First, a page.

In April 2012, Microsoft announced that it would stop supporting Windows XP in April 2014. After April 8, 2014, Microsoft will no longer write software patches and push out updates to fix software vulnerabilities, leaving those still utilizing the Windows XP Operating System vulnerable to malware, viruses and worse. With the date of support termination rapidly approaching, here’s why you should bite the bullet and ditch Windows XP.
Windows XP was released in 2001. Since then, Microsoft has released several new versions of Windows operating systems including Windows Vista, Windows 7, and most recently Windows 8. With every new generation, more robust protection from malicious code and hijacking is built into the software package, making each new Windows OS safer from malware and hacking than previous versions.
In its most recent Security Intelligence Report (SIRv15), Microsoft disclosed some of the data collected by its Microsoft Security Essentials anti-malware software. For every 1,000 systems scanned for viruses and malware, 9.1 XP systems were found to be infected with malware vs. 1.6 Windows 8 machines. This means that even supported, XP users are more vulnerable to viruses and malware.
Tim Rains, director of Trustworthy Computing for Microsoft, warns of several likely scenarios once Microsoft discontinues support for Windows XP. First, as soon as Microsoft issues a patch for later generations of Windows, hackers are likely to reverse-engineer the patch to see if the same software vulnerability exists in XP. Most of the vulnerabilities in future generations of Windows will exist in XP as well, leaving XP users exposed to an onslaught of un-hindered attacks. Every patch and service pack released after April 2014 will represent a new opportunity for hackers to identify holes in XP and easily design code to exploit weaknesses.
Second, there is speculation that hackers have already identified but delayed exploiting certain existing vulnerabilities in XP, choosing to wait to release their attacks until after Microsoft will no longer create a patch. This means that if you think you can continue to use XP for a while after support ends, figuring that it will take time for cybercriminals to break the OS, you should reconsider.
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Data compiled by Net Applications in December 2013 shows that 29% of computers worldwide are still running Windows XP (http://www.netmarketshare.com/operating-system-market-share.aspx?qprid=10&qpcustomd=0). This represents a huge target for cyber criminals looking to take advantage of the soon-to-be unprotected Operating System.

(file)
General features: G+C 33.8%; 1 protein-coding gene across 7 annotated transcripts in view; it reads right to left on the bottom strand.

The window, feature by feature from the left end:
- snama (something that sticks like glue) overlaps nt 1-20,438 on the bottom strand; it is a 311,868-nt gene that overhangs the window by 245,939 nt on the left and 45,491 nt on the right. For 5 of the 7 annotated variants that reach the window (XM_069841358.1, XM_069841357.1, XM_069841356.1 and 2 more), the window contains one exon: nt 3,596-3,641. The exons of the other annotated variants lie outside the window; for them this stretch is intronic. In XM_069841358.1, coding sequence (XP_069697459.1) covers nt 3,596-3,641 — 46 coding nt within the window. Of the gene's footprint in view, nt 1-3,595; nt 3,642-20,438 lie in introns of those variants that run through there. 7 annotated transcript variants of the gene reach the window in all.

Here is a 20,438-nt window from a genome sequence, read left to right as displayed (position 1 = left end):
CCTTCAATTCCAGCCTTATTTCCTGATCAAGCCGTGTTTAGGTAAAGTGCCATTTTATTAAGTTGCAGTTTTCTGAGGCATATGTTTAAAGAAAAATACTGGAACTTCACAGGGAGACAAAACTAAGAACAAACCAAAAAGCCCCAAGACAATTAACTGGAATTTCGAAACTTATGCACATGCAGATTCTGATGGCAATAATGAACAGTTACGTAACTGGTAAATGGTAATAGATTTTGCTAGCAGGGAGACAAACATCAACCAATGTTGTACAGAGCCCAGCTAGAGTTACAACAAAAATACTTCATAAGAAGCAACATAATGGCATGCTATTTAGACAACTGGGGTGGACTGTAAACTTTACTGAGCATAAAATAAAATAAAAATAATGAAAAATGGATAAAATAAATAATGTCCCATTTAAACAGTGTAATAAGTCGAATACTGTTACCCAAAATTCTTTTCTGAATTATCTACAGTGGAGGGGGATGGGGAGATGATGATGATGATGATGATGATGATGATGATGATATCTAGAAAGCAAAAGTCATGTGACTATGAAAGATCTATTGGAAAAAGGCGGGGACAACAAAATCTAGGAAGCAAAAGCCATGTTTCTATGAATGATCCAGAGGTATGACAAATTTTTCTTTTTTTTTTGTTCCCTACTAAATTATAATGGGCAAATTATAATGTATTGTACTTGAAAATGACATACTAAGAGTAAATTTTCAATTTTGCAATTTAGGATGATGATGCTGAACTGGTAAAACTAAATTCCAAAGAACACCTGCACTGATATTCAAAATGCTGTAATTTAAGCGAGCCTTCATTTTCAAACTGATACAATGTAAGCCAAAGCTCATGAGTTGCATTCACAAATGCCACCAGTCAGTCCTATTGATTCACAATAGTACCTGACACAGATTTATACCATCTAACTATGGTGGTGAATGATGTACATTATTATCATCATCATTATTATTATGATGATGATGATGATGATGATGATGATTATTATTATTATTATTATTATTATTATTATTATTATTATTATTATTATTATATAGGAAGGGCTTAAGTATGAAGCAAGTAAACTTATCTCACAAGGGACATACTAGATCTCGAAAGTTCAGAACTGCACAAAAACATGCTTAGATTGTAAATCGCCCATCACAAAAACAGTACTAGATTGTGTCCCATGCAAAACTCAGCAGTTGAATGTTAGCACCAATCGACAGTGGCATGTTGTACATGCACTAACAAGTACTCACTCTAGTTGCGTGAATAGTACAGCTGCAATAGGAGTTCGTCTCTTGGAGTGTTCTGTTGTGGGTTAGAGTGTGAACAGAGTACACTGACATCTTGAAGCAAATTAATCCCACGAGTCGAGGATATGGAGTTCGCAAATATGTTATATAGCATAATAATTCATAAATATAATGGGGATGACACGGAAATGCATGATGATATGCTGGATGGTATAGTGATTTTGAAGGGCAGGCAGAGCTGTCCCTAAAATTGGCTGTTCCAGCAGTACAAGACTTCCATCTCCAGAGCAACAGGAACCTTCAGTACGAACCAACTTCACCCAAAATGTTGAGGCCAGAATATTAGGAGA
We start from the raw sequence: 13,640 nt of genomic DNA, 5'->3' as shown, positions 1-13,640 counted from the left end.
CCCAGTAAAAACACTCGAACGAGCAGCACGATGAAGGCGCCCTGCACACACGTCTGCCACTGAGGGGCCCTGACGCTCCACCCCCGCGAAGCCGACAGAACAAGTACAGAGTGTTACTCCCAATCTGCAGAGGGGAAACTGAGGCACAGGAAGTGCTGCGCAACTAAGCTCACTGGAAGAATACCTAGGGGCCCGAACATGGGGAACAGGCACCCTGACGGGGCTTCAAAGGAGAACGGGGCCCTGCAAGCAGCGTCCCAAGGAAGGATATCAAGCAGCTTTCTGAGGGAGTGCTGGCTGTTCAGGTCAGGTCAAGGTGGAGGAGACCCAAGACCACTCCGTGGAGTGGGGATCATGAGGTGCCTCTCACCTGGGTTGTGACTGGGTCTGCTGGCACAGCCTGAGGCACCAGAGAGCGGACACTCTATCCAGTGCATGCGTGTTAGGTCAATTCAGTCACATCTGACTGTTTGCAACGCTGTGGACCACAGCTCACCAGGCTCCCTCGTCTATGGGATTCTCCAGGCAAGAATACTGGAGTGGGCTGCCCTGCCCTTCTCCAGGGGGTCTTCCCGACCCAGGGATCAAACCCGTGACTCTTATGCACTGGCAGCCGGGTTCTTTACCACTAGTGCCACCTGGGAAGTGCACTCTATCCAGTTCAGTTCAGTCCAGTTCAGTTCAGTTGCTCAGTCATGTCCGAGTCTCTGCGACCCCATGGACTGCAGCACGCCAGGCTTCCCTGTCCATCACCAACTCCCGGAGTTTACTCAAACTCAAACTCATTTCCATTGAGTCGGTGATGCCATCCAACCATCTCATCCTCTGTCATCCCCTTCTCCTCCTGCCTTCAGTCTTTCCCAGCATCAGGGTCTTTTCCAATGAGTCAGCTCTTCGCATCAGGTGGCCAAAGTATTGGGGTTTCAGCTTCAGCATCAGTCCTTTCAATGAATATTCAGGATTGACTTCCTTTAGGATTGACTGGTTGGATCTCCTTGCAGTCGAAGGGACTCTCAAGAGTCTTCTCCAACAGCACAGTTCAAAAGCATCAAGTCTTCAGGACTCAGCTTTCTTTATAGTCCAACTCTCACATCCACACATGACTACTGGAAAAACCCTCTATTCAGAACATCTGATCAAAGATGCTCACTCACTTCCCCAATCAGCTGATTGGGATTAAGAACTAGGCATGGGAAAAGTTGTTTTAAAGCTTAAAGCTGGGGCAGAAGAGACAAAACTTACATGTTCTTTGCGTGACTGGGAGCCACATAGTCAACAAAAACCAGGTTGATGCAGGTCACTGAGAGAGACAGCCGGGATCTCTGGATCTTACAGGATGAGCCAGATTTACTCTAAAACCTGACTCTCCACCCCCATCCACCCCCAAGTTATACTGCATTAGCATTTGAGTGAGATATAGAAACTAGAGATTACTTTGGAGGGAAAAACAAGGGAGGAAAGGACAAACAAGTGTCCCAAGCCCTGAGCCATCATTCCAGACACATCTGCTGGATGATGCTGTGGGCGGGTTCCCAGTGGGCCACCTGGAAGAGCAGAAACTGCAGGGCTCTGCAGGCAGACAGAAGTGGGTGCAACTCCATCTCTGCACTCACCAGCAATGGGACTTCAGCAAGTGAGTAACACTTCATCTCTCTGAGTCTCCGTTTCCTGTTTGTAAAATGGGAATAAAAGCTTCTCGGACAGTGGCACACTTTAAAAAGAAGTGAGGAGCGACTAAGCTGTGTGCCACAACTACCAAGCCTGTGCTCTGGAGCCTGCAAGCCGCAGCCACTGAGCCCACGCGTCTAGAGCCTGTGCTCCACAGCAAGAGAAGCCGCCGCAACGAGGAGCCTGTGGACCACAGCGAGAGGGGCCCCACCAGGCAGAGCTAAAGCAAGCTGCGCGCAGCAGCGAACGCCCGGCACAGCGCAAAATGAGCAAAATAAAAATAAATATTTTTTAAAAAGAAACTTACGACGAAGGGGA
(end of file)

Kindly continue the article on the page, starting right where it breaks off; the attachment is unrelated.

The bottom line is that if you’re still running Windows XP, the time to upgrade is now. I know, I know, change is hard, but here have been a lot of great technological advancements in the last 13 years. While Windows 8 will take some getting used to – the Metro interface is significantly different from your XP desktop and icons – it offers some great benefits. In addition to the vastly improved security features, the boot up time is super-fast and a lot of people grow to love the constantly updated tiles of the Metro home screen. Not to mention, the traditional desktop and icons are still there and return with the click of two keys.
If you are hesitant to take on the more dramatic change of moving to Windows 8, consider upgrading to Windows 7. You can purchase a brand new PC and opt to have Windows 7 installed instead of Windows 8. Dell’s search function gives you the option to filter by Windows 7 so that you can quickly see all the systems they offer with Windows 7 instead of Windows 8. Windows 7 is a great, stable OS that is much safer than XP in terms of vulnerability to malware attacks, and it looks and navigates very much like XP. The main drawback is that it can be a bit of a resource hog so just make sure that you get a machine with a lot of RAM (at least 4GB).
While there is certainly a financial benefit to Microsoft’s pushing XP users to upgrade, it is only fair to note that 13 years is a long time to support an antiquated Operating System. It’s time to ditch XP and upgrade before your computer is left vulnerable to cyber attack